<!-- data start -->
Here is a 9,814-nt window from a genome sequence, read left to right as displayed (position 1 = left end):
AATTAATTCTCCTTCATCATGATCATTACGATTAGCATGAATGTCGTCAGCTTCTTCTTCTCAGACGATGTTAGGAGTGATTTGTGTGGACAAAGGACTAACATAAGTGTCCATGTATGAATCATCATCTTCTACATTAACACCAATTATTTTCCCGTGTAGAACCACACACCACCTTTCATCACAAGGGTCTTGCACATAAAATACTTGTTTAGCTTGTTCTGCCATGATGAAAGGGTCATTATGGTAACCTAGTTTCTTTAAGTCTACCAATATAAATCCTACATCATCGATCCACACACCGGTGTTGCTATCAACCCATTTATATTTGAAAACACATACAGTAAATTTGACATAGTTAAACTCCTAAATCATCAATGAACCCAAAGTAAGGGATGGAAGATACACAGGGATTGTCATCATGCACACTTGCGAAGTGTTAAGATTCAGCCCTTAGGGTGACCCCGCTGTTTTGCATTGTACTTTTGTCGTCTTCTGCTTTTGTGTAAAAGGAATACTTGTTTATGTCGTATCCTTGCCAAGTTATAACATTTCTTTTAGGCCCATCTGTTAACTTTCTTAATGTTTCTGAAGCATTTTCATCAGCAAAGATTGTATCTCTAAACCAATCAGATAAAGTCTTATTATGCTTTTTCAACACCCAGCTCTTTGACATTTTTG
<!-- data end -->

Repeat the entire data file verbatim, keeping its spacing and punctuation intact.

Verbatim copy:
Here is a 9,814-nt window from a genome sequence, read left to right as displayed (position 1 = left end):
AATTAATTCTCCTTCATCATGATCATTACGATTAGCATGAATGTCGTCAGCTTCTTCTTCTCAGACGATGTTAGGAGTGATTTGTGTGGACAAAGGACTAACATAAGTGTCCATGTATGAATCATCATCTTCTACATTAACACCAATTATTTTCCCGTGTAGAACCACACACCACCTTTCATCACAAGGGTCTTGCACATAAAATACTTGTTTAGCTTGTTCTGCCATGATGAAAGGGTCATTATGGTAACCTAGTTTCTTTAAGTCTACCAATATAAATCCTACATCATCGATCCACACACCGGTGTTGCTATCAACCCATTTATATTTGAAAACACATACAGTAAATTTGACATAGTTAAACTCCTAAATCATCAATGAACCCAAAGTAAGGGATGGAAGATACACAGGGATTGTCATCATGCACACTTGCGAAGTGTTAAGATTCAGCCCTTAGGGTGACCCCGCTGTTTTGCATTGTACTTTTGTCGTCTTCTGCTTTTGTGTAAAAGGAATACTTGTTTATGTCGTATCCTTGCCAAGTTATAACATTTCTTTTAGGCCCATCTGTTAACTTTCTTAATGTTTCTGAAGCATTTTCATCAGCAAAGATTGTATCTCTAAACCAATCAGATAAAGTCTTATTATGCTTTTTCAACACCCAGCTCTTTGACATTTTTG